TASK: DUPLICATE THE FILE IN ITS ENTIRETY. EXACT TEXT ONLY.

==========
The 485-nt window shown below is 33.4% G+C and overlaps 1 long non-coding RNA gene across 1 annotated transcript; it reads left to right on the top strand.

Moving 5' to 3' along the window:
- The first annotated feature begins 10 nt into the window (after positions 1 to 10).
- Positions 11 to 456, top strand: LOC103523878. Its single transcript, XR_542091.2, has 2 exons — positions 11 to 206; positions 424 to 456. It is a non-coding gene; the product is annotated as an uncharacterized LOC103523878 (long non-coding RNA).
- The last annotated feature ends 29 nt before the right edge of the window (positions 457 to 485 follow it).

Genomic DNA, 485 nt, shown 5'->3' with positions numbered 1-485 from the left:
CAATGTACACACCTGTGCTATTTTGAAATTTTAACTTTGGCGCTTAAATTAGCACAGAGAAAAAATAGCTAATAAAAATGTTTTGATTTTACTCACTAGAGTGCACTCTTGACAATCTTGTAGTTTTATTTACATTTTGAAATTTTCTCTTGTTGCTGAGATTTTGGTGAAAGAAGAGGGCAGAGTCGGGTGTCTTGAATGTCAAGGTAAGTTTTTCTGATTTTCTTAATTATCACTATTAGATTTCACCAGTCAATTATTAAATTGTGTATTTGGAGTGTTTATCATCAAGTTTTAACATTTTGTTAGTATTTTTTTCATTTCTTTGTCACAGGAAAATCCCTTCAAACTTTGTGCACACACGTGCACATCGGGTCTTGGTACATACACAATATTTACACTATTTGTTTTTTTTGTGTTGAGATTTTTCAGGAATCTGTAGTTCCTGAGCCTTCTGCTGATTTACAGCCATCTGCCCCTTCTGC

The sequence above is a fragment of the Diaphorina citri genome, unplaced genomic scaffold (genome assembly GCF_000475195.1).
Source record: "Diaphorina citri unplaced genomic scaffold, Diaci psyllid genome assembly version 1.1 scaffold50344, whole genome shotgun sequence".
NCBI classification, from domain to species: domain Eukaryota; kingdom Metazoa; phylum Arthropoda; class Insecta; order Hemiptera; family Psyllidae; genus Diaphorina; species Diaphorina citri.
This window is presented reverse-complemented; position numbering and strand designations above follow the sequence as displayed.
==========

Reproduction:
The 485-nt window shown below is 33.4% G+C and overlaps 1 long non-coding RNA gene across 1 annotated transcript; it reads left to right on the top strand.

Moving 5' to 3' along the window:
- The first annotated feature begins 10 nt into the window (after positions 1 to 10).
- Positions 11 to 456, top strand: LOC103523878. Its single transcript, XR_542091.2, has 2 exons — positions 11 to 206; positions 424 to 456. It is a non-coding gene; the product is annotated as an uncharacterized LOC103523878 (long non-coding RNA).
- The last annotated feature ends 29 nt before the right edge of the window (positions 457 to 485 follow it).

Genomic DNA, 485 nt, shown 5'->3' with positions numbered 1-485 from the left:
CAATGTACACACCTGTGCTATTTTGAAATTTTAACTTTGGCGCTTAAATTAGCACAGAGAAAAAATAGCTAATAAAAATGTTTTGATTTTACTCACTAGAGTGCACTCTTGACAATCTTGTAGTTTTATTTACATTTTGAAATTTTCTCTTGTTGCTGAGATTTTGGTGAAAGAAGAGGGCAGAGTCGGGTGTCTTGAATGTCAAGGTAAGTTTTTCTGATTTTCTTAATTATCACTATTAGATTTCACCAGTCAATTATTAAATTGTGTATTTGGAGTGTTTATCATCAAGTTTTAACATTTTGTTAGTATTTTTTTCATTTCTTTGTCACAGGAAAATCCCTTCAAACTTTGTGCACACACGTGCACATCGGGTCTTGGTACATACACAATATTTACACTATTTGTTTTTTTTGTGTTGAGATTTTTCAGGAATCTGTAGTTCCTGAGCCTTCTGCTGATTTACAGCCATCTGCCCCTTCTGC

The sequence above is a fragment of the Diaphorina citri genome, unplaced genomic scaffold (genome assembly GCF_000475195.1).
Source record: "Diaphorina citri unplaced genomic scaffold, Diaci psyllid genome assembly version 1.1 scaffold50344, whole genome shotgun sequence".
NCBI classification, from domain to species: domain Eukaryota; kingdom Metazoa; phylum Arthropoda; class Insecta; order Hemiptera; family Psyllidae; genus Diaphorina; species Diaphorina citri.
This window is presented reverse-complemented; position numbering and strand designations above follow the sequence as displayed.